Air Pollution May Raise the Risk of Depression in Older People
Merxwire 18 Apr 2023, 11 GMT+10
Dirty air is classified as a silent public health emergency by the WHO. Air pollution affects our physical and mental health, and many research data have emerged in recent years. The latest research shows that it not only affects respiratory health but also increases the risk of depression, especially for those over 64 years old.
Taipei, TAIWAN (Merxwire) - In recent years, the problem of air pollution has attracted the attention of many people, especially the stimulation of PM2.5 particles, and there have been many research reports. Parents are concerned about their children's exposure to pathogenic molecules in the environment from an early age, which could affect long-term respiratory health. The latest research shows that this not only affects health but also increases the risk of depression, especially the most serious emotional problems in the elderly after the age of 64.
A study published in JAMA Network Open pointed out that people who live in areas with high air pollution for a long time are more likely to suffer from depression in old age. Because air pollution can cause respiratory discomfort, related diseases, and even cancer. Sickness not only makes the body feel uncomfortable but also causes negative emotions. If the health status cannot be improved, it will become a long-term emotional problem or mental illness.
High levels of air pollution can also damage brain health, making people more prone to depression or anxiety. If you are exposed to pathogenic molecules in the air for a long time, you have a higher probability of getting depression after the age of 64. After suffering from depression, it will affect thinking ability, behavior ability, sleep quality, and diet status, which may become more severe disease problems and even increase the risk of death.
The study tracked 8.9 million medical reports between 2005 and 2016, of which more than 1.52 million people were diagnosed with depression. Statistics show that the elderly who live in areas with severe air pollution for a long time are more likely to suffer from depression than those who live in areas with better air quality. This figure does not include the number of people who didn't diagnose, so the actual number should be higher.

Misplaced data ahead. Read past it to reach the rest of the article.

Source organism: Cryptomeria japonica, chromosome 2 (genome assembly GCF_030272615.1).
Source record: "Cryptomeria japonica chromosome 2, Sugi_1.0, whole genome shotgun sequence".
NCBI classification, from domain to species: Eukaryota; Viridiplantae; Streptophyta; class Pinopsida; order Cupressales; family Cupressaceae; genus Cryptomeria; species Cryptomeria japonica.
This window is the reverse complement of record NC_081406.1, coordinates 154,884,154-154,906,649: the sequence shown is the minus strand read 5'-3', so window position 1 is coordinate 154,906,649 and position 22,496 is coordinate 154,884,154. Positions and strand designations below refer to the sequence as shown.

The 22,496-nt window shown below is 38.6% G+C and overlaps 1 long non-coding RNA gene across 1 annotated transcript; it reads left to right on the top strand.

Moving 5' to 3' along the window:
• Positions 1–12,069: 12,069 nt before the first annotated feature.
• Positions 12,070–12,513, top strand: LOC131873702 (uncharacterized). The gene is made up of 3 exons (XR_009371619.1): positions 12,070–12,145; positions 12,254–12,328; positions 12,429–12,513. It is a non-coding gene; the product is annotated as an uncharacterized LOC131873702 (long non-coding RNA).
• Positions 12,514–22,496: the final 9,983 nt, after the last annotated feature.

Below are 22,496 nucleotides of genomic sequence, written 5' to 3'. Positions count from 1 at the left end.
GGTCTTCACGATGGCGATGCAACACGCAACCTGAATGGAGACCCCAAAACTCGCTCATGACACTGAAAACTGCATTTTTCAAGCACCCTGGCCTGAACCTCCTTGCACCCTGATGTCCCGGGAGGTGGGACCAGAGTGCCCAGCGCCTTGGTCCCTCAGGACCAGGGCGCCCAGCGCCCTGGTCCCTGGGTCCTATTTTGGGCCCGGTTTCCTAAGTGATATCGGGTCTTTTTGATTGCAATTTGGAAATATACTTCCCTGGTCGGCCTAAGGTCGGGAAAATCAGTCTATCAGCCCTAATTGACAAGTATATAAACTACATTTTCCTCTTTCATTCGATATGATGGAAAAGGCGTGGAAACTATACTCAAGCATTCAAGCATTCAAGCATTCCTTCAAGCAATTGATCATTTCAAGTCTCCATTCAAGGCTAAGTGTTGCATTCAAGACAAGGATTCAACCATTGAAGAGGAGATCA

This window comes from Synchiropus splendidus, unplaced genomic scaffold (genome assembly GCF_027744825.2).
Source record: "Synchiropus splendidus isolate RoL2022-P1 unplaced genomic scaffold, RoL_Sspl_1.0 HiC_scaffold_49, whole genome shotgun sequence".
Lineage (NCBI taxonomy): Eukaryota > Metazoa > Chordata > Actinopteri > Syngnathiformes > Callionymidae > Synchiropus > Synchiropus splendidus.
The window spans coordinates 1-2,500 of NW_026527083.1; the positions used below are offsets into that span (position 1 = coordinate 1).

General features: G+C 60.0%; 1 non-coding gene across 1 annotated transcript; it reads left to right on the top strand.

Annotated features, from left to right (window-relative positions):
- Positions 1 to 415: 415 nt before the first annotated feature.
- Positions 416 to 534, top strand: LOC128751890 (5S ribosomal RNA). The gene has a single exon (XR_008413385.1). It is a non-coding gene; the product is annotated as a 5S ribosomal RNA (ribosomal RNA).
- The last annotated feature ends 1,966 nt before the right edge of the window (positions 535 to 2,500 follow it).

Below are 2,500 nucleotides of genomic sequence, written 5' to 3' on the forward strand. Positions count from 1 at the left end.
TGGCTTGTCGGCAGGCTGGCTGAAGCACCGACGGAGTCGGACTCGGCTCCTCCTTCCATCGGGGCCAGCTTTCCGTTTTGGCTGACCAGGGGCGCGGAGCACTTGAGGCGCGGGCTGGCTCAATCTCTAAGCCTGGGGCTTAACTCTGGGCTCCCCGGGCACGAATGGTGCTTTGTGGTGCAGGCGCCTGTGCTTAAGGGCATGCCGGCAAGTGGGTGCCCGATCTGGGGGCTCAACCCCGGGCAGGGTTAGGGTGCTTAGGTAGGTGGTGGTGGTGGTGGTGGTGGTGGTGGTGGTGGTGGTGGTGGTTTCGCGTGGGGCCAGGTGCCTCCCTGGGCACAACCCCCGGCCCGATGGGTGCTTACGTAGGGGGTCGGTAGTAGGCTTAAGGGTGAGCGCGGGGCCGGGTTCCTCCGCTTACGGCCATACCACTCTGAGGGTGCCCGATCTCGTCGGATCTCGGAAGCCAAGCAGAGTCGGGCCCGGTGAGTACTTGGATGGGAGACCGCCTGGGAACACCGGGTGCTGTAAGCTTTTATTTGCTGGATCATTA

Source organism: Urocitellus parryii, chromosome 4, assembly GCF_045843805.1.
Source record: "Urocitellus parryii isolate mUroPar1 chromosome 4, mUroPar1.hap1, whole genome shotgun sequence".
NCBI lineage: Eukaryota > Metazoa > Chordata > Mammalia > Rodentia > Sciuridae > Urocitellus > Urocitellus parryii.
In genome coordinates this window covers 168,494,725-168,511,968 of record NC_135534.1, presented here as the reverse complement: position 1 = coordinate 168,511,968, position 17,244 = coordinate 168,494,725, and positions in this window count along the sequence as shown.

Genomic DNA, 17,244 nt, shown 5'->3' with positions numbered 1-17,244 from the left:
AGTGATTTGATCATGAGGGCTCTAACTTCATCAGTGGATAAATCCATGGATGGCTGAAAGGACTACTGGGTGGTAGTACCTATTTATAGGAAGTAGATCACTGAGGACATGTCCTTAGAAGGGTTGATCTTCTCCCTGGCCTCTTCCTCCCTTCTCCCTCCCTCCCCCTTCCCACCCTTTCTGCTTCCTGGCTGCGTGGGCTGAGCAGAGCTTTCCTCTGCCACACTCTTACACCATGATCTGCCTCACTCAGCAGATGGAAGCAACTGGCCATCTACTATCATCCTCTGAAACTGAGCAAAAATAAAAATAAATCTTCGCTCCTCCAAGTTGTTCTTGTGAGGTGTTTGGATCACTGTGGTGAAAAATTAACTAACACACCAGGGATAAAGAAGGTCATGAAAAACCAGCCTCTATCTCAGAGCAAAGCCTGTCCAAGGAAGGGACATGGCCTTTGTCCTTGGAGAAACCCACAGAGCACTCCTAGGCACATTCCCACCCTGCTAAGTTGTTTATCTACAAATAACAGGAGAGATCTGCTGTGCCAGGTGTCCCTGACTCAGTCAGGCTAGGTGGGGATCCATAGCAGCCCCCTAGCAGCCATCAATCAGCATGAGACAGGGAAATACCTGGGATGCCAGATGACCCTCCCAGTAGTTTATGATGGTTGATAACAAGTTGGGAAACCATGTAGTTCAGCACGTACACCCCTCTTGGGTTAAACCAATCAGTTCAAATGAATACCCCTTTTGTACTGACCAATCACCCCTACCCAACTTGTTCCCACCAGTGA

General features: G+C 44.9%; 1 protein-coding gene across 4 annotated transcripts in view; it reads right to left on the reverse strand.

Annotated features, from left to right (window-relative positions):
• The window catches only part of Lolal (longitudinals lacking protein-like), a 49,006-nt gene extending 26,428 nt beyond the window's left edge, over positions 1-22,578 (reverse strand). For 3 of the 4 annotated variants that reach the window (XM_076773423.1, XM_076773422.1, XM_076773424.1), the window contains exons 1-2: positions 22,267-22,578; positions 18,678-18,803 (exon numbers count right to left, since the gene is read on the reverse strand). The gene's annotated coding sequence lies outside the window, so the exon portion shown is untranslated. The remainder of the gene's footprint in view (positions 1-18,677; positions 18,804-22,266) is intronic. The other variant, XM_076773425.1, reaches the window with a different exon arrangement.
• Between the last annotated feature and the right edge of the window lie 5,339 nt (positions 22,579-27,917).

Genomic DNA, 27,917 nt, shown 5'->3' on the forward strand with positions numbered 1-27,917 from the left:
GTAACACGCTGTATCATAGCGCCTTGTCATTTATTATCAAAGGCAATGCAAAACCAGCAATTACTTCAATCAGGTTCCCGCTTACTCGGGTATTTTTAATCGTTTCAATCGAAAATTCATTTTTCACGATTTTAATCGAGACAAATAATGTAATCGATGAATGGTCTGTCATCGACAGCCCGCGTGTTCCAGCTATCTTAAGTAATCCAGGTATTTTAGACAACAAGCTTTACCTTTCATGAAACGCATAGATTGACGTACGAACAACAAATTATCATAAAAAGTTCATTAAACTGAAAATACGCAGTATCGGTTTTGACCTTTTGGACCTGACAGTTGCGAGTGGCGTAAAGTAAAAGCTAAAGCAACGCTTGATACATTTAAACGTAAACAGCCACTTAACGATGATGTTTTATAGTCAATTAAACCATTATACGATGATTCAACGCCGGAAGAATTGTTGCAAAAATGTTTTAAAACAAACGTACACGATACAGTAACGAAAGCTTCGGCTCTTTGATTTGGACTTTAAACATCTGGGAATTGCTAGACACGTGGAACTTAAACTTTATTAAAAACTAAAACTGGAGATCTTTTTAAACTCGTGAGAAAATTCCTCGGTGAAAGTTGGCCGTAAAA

When the research team compiled these medical reports, they also compared the zip codes of the patients with depression and gained an in-depth understanding of the actual conditions that they were exposed to nitrogen dioxide, PM2.5, and ozone in this area. Because PM2.5 will not leave our respiratory tract with exhalation, but will stay in the lungs, and even enter the blood, irritating the respiratory system, and causing inflammation, asthma, or allergic symptoms. It can also lead to major illnesses like stroke, cardiovascular disease, cancer, and long-term problems with depression and anxiety.
The study also pointed out that the three pollutants nitrogen dioxide, PM2.5, and ozone, are all associated with delayed onset depression. As long as they are in the air you breathe every day, even at low levels of pollution, there is still a certain chance of causing health problems or triggering depression in the future.
How terrible is air pollution? It not only increases the depressed emotion of the elder but also increases the probability of depression and suicide for the general public. University College London collected research data from 16 countries and found that poor air quality can lead to anxiety, so living in areas with twice the PM2.5 upper limit recommended by the WHO for 6 months increases the risk of depression by 10%. In every cubic meter of air in the living area, as long as PM10 increases by 10 micrograms for more than 3 days, the possibility of suicide will increase by 2%.
The scientists in the USA drew the pollution map. The study spanned 11 years and involved 150 million people whose insurance records included claims for personality disorder, bipolar disorder, major depression, or schizophrenia. At the same time, analyze the data related to air, water quality, and soil quality provided by the Environmental Protection Agency to compare insurance payments and areas with high pollution overlap. They found the highest overlap between air pollution and bipolar disorder. The areas with the worst air quality have 27 percent more bipolar disorder and 6 percent more depression than the national average.
Scientists believe that polluted air causes the body to release harmful substances, which in turn damage the blood-brain barrier between brain cells and blood, preventing certain substances from entering the barrier, thus causing anxiety and depression. After these pollutant particles enter the blood and brain, they will cause inflammation, brain nerve damage, and changes in stress hormones. Finally, it would affect mental health.
More than 264 million people currently suffer from depression or bipolar disorder in the world. Studies have found that as long as the air quality can be controlled within the EU standard, the number of depression patients can be reduced by 15%. Therefore, we can start with carbon reduction in daily life, using fewer fuel vehicles and taking more public transportation. Enterprises reduce coal-fired power generation to reduce carbon dioxide and suspended particles in the air. Improving air quality will keep us healthy and happy.